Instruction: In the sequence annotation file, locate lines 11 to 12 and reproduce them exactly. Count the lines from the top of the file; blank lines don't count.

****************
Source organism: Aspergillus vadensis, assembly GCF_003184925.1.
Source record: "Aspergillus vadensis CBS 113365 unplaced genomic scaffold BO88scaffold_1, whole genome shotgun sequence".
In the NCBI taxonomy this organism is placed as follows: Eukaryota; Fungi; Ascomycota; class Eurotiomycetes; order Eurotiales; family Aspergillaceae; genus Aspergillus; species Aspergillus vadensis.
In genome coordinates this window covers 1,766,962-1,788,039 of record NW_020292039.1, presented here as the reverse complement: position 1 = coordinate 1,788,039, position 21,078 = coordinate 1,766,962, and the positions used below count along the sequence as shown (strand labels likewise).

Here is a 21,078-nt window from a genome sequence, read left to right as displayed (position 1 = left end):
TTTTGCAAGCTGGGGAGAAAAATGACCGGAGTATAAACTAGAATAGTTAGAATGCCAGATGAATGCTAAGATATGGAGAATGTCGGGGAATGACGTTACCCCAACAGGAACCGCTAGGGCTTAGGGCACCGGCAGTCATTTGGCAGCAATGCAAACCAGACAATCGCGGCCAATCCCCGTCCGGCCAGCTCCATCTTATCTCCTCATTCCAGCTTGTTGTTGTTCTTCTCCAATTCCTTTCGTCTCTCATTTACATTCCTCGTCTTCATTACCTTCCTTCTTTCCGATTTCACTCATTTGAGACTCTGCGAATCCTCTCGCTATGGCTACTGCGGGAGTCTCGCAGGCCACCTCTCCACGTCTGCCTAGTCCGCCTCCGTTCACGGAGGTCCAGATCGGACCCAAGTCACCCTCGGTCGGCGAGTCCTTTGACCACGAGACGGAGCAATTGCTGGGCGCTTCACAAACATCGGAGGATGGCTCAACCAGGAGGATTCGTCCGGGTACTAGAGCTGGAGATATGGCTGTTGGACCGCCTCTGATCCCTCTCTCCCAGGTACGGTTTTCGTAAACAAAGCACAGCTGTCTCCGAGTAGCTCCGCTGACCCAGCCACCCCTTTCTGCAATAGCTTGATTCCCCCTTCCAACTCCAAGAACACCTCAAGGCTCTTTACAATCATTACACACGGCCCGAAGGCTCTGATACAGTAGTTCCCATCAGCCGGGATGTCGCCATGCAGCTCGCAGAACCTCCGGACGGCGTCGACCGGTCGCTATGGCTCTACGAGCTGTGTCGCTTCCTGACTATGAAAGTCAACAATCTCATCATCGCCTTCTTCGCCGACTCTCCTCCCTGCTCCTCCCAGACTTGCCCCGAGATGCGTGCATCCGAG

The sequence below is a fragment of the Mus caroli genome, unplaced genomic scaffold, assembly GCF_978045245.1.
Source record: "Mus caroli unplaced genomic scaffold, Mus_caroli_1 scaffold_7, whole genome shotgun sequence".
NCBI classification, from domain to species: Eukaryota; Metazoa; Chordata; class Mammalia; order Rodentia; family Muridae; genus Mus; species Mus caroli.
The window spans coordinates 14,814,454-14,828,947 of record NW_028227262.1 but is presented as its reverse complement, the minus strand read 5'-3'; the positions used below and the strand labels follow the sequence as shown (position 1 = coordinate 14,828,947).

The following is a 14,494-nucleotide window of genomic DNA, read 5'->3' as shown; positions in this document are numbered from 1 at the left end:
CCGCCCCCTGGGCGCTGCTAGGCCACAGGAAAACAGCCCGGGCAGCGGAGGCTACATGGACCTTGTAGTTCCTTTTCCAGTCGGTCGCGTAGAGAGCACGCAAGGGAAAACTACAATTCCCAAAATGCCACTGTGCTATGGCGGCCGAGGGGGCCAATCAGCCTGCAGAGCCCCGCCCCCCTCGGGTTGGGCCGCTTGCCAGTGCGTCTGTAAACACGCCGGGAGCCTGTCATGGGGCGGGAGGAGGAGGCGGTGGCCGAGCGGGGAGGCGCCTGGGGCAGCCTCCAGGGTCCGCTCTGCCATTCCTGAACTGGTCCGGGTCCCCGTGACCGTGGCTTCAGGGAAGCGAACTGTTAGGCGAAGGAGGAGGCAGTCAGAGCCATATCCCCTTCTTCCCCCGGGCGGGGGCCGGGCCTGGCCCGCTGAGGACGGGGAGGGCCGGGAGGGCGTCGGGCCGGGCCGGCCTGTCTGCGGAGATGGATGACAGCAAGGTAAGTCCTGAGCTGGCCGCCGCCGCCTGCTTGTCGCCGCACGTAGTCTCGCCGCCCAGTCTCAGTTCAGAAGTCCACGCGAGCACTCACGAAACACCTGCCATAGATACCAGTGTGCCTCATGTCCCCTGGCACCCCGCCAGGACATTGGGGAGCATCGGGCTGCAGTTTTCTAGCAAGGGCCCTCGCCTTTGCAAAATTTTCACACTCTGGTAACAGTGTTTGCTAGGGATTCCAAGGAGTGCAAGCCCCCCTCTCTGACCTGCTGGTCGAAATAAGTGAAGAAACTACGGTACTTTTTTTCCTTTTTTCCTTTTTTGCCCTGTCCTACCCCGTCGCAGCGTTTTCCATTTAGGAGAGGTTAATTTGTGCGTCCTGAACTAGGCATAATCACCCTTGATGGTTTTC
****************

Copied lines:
The following is a 14,494-nucleotide window of genomic DNA, read 5'->3' as shown; positions in this document are numbered from 1 at the left end:
CCGCCCCCTGGGCGCTGCTAGGCCACAGGAAAACAGCCCGGGCAGCGGAGGCTACATGGACCTTGTAGTTCCTTTTCCAGTCGGTCGCGTAGAGAGCACGCAAGGGAAAACTACAATTCCCAAAATGCCACTGTGCTATGGCGGCCGAGGGGGCCAATCAGCCTGCAGAGCCCCGCCCCCCTCGGGTTGGGCCGCTTGCCAGTGCGTCTGTAAACACGCCGGGAGCCTGTCATGGGGCGGGAGGAGGAGGCGGTGGCCGAGCGGGGAGGCGCCTGGGGCAGCCTCCAGGGTCCGCTCTGCCATTCCTGAACTGGTCCGGGTCCCCGTGACCGTGGCTTCAGGGAAGCGAACTGTTAGGCGAAGGAGGAGGCAGTCAGAGCCATATCCCCTTCTTCCCCCGGGCGGGGGCCGGGCCTGGCCCGCTGAGGACGGGGAGGGCCGGGAGGGCGTCGGGCCGGGCCGGCCTGTCTGCGGAGATGGATGACAGCAAGGTAAGTCCTGAGCTGGCCGCCGCCGCCTGCTTGTCGCCGCACGTAGTCTCGCCGCCCAGTCTCAGTTCAGAAGTCCACGCGAGCACTCACGAAACACCTGCCATAGATACCAGTGTGCCTCATGTCCCCTGGCACCCCGCCAGGACATTGGGGAGCATCGGGCTGCAGTTTTCTAGCAAGGGCCCTCGCCTTTGCAAAATTTTCACACTCTGGTAACAGTGTTTGCTAGGGATTCCAAGGAGTGCAAGCCCCCCTCTCTGACCTGCTGGTCGAAATAAGTGAAGAAACTACGGTACTTTTTTTCCTTTTTTCCTTTTTTGCCCTGTCCTACCCCGTCGCAGCGTTTTCCATTTAGGAGAGGTTAATTTGTGCGTCCTGAACTAGGCATAATCACCCTTGATGGTTTTC